Prunes can help you manage your weight. They do this by keeping you feeling full for longer. The reason for this is likely twofold.
First, prunes contain lots of fiber, which is slow to digest. Slower digestion means your appetite stays satisfied for longer.
Second, prunes have a low glycemic index. This means they raise the glucose (sugar) levels in your blood slowly. This may in part be due to their high amounts of sorbitol, a sugar alcohol with a slow absorption rate. Avoiding spikes in your blood sugar levels, which can be caused by foods with a high glycemic index, can help keep your appetite at bay.
A 2009 study found that eating dried plums as a snack can suppress hunger for longer than a low-fat cookie. If you’re on a weight-loss program, you may want to consider adding prunes to your diet.
Chronic obstructive pulmonary disease (COPD), including emphysema, is a chronic lung disease that leads to trouble breathing. There are multiple causes, but smoking is by far the most common direct cause of both.
Prunes contain high levels of antioxidants, which can fight the damage that smoking causes by neutralizing oxidation. This may help to reduce the likelihood of emphysema, COPD, and lung cancer, though no studies have specifically looked at prunes for lung health.
Colon cancer is often hard to detect, but it can be aggressive. Diet can help prevent colon cancer, and research has shown that adding dried plums to your diet may reduce your risk.
A study conducted by Texas A&M University and the University of North Carolina determined that eating dried plums can positively affect and increase microbiota (or beneficial bacteria) throughout the colon. This, in turn, can reduce the risk of colon cancer.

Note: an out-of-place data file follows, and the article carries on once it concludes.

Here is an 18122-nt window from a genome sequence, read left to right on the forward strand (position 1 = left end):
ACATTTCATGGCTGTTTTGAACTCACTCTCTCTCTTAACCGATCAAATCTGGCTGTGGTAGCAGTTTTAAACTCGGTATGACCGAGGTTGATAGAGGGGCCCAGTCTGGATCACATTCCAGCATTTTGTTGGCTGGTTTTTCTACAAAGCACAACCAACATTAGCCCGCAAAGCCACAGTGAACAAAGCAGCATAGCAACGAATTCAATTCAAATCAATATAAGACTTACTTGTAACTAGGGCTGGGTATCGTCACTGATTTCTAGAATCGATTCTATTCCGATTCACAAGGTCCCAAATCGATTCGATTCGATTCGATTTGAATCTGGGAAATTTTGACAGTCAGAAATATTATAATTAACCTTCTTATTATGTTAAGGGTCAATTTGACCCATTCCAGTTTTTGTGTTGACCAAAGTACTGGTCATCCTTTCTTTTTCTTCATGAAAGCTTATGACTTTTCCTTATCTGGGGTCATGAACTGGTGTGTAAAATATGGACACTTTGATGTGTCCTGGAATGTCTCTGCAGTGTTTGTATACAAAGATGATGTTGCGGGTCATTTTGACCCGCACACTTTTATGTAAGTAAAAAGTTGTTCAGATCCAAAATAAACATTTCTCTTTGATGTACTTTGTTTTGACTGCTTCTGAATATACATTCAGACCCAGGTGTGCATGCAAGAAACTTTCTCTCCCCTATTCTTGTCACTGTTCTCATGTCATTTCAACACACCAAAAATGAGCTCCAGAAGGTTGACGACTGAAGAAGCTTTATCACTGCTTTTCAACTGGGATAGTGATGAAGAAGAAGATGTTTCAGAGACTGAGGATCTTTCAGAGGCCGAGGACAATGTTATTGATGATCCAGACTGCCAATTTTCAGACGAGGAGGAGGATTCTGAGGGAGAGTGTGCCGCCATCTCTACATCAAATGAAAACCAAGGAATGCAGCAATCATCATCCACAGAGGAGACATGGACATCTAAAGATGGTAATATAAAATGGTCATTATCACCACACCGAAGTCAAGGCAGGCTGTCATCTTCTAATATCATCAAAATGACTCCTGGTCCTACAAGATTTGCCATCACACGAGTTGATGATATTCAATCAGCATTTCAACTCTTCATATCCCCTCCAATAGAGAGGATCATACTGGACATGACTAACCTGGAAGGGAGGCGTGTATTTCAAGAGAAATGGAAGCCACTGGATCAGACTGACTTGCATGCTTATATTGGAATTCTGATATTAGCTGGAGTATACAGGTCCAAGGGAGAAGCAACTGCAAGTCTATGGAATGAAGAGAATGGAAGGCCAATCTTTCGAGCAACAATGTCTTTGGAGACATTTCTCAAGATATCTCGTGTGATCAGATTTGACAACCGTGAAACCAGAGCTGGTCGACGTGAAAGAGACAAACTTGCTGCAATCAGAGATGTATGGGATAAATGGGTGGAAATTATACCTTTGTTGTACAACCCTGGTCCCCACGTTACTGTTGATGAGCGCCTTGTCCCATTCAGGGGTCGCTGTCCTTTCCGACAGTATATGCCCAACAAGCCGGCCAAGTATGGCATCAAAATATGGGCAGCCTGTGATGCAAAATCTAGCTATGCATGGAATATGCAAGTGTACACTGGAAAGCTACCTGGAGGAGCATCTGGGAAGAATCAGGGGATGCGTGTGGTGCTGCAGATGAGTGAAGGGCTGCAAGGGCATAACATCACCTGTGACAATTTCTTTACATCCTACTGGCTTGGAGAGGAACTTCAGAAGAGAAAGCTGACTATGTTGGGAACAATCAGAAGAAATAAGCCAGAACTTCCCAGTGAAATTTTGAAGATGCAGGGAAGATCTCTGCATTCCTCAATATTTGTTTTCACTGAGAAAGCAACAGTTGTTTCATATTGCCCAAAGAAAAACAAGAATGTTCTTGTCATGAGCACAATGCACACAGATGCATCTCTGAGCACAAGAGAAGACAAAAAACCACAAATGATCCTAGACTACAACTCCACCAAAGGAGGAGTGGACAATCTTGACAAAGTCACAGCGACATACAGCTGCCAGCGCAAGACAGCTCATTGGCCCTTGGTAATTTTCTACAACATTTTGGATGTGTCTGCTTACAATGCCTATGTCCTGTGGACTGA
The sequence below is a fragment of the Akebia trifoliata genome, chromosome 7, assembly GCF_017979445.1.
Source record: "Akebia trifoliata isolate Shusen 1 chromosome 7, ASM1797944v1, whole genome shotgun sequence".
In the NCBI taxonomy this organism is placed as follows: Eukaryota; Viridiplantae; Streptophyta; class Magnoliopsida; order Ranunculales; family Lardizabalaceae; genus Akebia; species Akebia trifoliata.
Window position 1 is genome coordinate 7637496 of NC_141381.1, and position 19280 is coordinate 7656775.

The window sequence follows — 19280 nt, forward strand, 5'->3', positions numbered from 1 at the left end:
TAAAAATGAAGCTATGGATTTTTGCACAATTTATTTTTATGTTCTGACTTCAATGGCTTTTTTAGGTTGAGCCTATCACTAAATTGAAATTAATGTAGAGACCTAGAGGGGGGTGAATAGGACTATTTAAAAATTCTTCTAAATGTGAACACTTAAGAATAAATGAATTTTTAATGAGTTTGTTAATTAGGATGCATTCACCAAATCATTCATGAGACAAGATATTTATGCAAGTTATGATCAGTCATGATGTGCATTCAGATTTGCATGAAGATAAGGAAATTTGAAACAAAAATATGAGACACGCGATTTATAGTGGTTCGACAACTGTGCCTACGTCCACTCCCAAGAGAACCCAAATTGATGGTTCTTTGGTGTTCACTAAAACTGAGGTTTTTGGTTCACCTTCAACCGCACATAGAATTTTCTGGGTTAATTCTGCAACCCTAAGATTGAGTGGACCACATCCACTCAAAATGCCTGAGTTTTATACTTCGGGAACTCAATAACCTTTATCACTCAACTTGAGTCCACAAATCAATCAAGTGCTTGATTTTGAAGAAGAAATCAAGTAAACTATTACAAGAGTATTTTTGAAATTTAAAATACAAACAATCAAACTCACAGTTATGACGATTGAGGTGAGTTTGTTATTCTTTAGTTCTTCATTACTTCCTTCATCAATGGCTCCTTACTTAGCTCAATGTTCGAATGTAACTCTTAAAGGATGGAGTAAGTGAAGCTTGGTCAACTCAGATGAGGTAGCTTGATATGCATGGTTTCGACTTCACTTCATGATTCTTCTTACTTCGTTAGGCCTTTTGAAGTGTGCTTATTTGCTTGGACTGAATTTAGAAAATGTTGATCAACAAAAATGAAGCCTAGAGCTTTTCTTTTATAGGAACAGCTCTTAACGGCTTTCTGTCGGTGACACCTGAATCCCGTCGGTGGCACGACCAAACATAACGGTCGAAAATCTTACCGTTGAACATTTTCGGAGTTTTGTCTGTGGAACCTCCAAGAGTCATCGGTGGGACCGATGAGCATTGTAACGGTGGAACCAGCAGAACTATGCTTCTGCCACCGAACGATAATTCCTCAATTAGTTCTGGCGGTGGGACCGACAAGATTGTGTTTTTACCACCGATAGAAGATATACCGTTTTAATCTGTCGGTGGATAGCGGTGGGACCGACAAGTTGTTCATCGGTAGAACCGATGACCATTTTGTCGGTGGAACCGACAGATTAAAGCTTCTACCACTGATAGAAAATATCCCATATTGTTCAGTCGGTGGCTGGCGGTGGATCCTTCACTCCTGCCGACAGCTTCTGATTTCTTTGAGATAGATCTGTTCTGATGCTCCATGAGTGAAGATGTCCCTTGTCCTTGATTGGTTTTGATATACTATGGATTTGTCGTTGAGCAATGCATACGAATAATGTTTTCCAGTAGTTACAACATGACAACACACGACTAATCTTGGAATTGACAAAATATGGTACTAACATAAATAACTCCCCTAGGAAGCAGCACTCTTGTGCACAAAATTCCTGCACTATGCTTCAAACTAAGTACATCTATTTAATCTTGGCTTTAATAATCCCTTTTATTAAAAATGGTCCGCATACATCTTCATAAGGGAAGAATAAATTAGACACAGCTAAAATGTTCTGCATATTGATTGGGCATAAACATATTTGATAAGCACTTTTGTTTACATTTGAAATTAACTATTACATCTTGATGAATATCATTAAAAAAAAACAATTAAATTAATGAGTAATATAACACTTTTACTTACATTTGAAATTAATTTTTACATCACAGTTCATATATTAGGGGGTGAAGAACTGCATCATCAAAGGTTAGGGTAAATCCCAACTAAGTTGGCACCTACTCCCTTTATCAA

Although they’re tasty and have many health benefits, prunes and prune juice can also have a few negative effects.
- Gas and bloating. Prunes contain sorbitol, a sugar that can cause gas and bloating. Fiber, also contained in prunes, can also cause gas and bloating.
- Diarrhea. Prunes contain insoluble fiber, which can cause or worsen diarrhea.
- Constipation. When you increase your intake of fiber, it’s important to drink enough fluids. If you don’t, you could get constipated. So be sure to drink plenty of water when adding prunes to your diet.
To avoid these problems, introduce prunes into your diet slowly. This will give your digestive system time to adjust to them, and symptoms of gastrointestinal upset should be reduced.
While adding prunes and prune juice to your diet can help with weight loss, consuming them with abandon can have the opposite effect.
A serving size of six uncooked prunes (or 57 g) has 137 calories and 21.7 g of sugar. A 1-cup serving of prune juice has about 182 calories. So you should be mindful of the calories and sugar in these food items, which can add up if you consume them often throughout the day.
Impact on certain health conditions
Be sure to ask your doctor if prunes or prune juice is right for you. High-fiber foods and drinks can have a negative effect on people with certain diseases, such as ulcerative colitis.
Other potential side effects and a caution
Prunes do contain trace amounts of histamine, so it’s possible (though uncommon) to develop an allergy to them. Should you experience allergy symptoms that you think are related to consuming prunes or their juice, stop eating prunes or drinking prune juice and consult a doctor.
Through the drying process, prunes form a chemical known as acrylamide in very small traces. This chemical, which is found in much higher concentrations in foods such as potato chips and french fries, is considered to be a carcinogen by the National Cancer Institute.
If you eat a diet full of whole, fresh foods, the risk of acrylamide contamination from prune juice is extremely low (but higher for smokers).
You shouldn’t drink prune juice if you’re already experiencing diarrhea.
Prunes come with a large number of health benefits and can improve digestion while offering needed nutrients. Some people, however, may find it difficult to incorporate prunes into their diet.
Here are some easy ways to add prunes to your diet:
- Eat them alone as a snack.
- Add prunes to your breakfast oatmeal.
- Mix them with nuts, other dried fruits such as apricots, and dark chocolate chips for a healthy trail mix.
- Add them to baked goods.
- Blend them (or use prune juice) for drinks or smoothies.
- Puree prunes and eat them as “prune butter” or jam.
- Add them to a savory stew.
Adding prunes to your diet can be much easier — and more fun — than you’d think. For best results, make sure that you gradually increase your fiber intake and drink enough water.